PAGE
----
Special Dispatch: A Tale of Two Scotlands, by Hashley Brown
As modern lore has it Scotland is a land of deep-fried pizza munching obesity. And yes, it does have its fair share of food crimes, but it also has its Highlands and Islands, its wide open spaces that would beat any other in the UK were they contenders to the most rugged or bleak world title. Escape from the central belt of urbanity that is bookended by Glasgow in the west and Edinburgh in the east and you enter a world of Rabbie Burns and misty lochs. A tale of two Scotlands ensues. One informed by the other, but gastronomically distinct.
Scotland No. 1:
Pizza Supper: Budget pizza slung into the fryer with chips.
Pizza Crunch Supper: Budget pizza dipped in batter then slung into the fryer with chips.
Mega Munchie Box: All the Indian starters (Pakora, Bhaji etc..) deep fried with chips. In a box.
...it goes on. There is a great, overwhelming love of chips, and more chips, and fried stuff in inner city Scotland. Lots and lots of chips are consumed, preferably with cheese, all the time. Indian and Chinese takeaways offer chips as standard with all dishes. (And chip shops sell sweets too). Love of the fried potato extends to double carb meals, tattie (potato) scone rolls, takeaways that boast as being the home of the 'cous cous toastie'. Putting one form of fried carbohydrate into another is fun, if not strictly healthy.
"How does this inform one's breakfasting?" I hear you cry. Well simply this, they fry a lot. Your standard greasy spoon will serve you up a plethora of breakfast goodies, almost all straight from the fryer - link sausage, lorne sausage, hash brown, tattie scone, black pudding (and chips), none of which is of any great quality. You eat it and feel dirty afterwards.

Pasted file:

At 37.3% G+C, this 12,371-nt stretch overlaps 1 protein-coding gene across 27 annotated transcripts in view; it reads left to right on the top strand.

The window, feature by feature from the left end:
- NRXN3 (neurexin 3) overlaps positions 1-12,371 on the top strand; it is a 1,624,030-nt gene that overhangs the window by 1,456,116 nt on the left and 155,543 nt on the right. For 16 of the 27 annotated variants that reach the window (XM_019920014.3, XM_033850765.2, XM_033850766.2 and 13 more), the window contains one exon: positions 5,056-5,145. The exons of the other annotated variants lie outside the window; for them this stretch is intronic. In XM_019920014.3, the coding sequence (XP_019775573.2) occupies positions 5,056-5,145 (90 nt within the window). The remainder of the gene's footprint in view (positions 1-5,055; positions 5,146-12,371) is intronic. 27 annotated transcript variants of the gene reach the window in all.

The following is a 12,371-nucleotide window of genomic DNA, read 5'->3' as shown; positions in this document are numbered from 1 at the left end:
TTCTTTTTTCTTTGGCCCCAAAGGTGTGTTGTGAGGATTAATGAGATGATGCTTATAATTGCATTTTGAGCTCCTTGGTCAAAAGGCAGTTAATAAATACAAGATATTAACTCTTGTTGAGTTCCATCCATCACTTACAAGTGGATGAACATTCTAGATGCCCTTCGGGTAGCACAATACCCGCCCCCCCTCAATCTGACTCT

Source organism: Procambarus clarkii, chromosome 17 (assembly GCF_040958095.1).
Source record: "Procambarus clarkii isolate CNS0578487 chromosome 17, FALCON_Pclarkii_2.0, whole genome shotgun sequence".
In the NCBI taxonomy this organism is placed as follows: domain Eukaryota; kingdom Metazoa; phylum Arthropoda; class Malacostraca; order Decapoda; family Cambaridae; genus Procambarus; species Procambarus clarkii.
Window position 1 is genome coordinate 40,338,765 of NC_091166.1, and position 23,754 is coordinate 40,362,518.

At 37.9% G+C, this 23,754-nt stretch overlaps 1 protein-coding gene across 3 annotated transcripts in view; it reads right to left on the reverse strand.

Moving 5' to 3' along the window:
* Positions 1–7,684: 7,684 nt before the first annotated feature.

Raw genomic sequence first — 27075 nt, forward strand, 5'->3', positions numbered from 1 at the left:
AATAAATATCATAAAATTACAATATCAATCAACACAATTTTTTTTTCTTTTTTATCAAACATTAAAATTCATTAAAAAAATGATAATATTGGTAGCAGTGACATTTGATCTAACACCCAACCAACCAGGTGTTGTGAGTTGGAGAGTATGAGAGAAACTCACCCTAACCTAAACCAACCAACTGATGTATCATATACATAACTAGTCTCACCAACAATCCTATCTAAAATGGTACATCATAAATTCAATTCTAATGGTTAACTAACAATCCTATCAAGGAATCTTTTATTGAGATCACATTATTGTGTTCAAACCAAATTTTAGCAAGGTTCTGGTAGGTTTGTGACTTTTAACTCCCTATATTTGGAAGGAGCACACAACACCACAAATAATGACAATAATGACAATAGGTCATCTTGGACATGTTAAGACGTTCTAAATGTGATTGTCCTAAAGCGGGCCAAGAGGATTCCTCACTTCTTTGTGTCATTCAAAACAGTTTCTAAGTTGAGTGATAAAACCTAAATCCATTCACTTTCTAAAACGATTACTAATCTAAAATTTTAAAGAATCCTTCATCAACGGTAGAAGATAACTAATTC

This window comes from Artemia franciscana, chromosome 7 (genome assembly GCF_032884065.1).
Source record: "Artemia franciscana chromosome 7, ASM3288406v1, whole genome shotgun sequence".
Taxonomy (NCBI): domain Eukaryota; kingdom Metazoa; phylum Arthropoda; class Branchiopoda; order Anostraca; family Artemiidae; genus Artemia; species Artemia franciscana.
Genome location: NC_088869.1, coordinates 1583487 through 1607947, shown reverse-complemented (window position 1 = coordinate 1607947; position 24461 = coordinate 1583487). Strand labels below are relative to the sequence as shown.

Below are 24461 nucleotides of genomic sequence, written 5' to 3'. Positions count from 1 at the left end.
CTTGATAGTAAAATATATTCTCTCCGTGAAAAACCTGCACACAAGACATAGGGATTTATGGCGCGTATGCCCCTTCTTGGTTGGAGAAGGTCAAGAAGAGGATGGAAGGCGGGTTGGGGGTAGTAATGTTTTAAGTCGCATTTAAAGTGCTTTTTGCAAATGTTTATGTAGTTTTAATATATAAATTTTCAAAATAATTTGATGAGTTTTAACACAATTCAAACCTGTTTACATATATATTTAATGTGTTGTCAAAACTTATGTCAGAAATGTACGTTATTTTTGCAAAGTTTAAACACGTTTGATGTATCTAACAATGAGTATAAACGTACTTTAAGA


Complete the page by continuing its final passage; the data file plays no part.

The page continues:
Scotland No. 2:
When London's gastro-masses aren't guzzling Breton cider to wash down that tangy Calabrian salami they just procured, it is quite likely they are sampling the produce of their Caledonian cousins. The names of many great Scottish foods are synonymous with quality - Arbroath Smokies, Loch Fyne Oysters, MacSween's Haggis, Argyll Venison, smoked salmon from anywhere, Highland Bitters, Islay single malts (just for starters...). From Scotland's bountiful countryside comes fantastic food. Now do the sums. Add the universal maxim of Scottish breakfasts (serve em everything) to a place that prides itself on sourcing local produce and you have a breakfast for a King, or maybe a Bonnie Prince.
When in the city it pays to choose your breakfasting venue carefully to avoid bountiful grease with your substandard meat. Glasgow is gastronomically more of a challenge than Edinburgh (this writer was dismayed to hear from a local cab driver that "Glasgow's not ready for sushi...") but there are gems everywhere. Having said that, a bacon and tattie scone roll from anywhere will taste fantastic, even better if it's in Glasgow's Barrowlands market. Once you've had your fill of the cities I'd recommend hotfooting it as deep into the countryside as you can, and notching some country breakfasts onto your early morning bedstead. And remember that a Full Scottish is considerably bigger than a Full English, and that haggis, black pudding, Cloutie Dumpling & Lorne Sausage are all wonderful additions to the breakfasting repertoire (as is whisky with your porridge, but the porridge story demands far more discussion than one article will allow).
In a mere three and a half months of breakfast research, it has been impossible to measure the breadth of the Scotch breakfast, but safe to say that if you find a good one it'll keep you right all day. As long as you never, ever ask for a Full English...
Try these: Heart of Buchanan, Tapa Organic bakery, Peckhams (Glasgow), Bonhams (Edinburgh), The George Hotel (Inverary)